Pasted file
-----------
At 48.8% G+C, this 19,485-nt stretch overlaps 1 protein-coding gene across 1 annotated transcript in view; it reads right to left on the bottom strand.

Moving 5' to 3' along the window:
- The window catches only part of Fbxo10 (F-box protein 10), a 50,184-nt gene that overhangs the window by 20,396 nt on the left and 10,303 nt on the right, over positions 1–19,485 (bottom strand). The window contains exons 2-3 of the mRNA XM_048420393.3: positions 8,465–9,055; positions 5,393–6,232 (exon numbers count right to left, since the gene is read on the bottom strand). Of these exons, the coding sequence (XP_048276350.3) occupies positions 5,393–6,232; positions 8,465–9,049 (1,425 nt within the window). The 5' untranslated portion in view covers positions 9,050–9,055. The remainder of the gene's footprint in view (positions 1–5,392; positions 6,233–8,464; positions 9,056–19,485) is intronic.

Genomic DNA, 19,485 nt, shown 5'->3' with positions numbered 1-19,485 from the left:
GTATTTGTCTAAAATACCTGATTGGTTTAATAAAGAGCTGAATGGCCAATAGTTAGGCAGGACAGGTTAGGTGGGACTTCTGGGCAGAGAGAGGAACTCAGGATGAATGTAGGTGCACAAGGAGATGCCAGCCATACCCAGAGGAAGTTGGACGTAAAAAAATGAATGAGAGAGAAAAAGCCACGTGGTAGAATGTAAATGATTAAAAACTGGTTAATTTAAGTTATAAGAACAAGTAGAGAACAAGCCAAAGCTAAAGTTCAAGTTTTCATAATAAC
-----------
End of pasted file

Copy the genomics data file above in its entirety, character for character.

At 48.8% G+C, this 19,485-nt stretch overlaps 1 protein-coding gene across 1 annotated transcript in view; it reads right to left on the bottom strand.

Moving 5' to 3' along the window:
- The window catches only part of Fbxo10 (F-box protein 10), a 50,184-nt gene that overhangs the window by 20,396 nt on the left and 10,303 nt on the right, over positions 1–19,485 (bottom strand). The window contains exons 2-3 of the mRNA XM_048420393.3: positions 8,465–9,055; positions 5,393–6,232 (exon numbers count right to left, since the gene is read on the bottom strand). Of these exons, the coding sequence (XP_048276350.3) occupies positions 5,393–6,232; positions 8,465–9,049 (1,425 nt within the window). The 5' untranslated portion in view covers positions 9,050–9,055. The remainder of the gene's footprint in view (positions 1–5,392; positions 6,233–8,464; positions 9,056–19,485) is intronic.

Genomic DNA, 19,485 nt, shown 5'->3' with positions numbered 1-19,485 from the left:
GTATTTGTCTAAAATACCTGATTGGTTTAATAAAGAGCTGAATGGCCAATAGTTAGGCAGGACAGGTTAGGTGGGACTTCTGGGCAGAGAGAGGAACTCAGGATGAATGTAGGTGCACAAGGAGATGCCAGCCATACCCAGAGGAAGTTGGACGTAAAAAAATGAATGAGAGAGAAAAAGCCACGTGGTAGAATGTAAATGATTAAAAACTGGTTAATTTAAGTTATAAGAACAAGTAGAGAACAAGCCAAAGCTAAAGTTCAAGTTTTCATAATAAC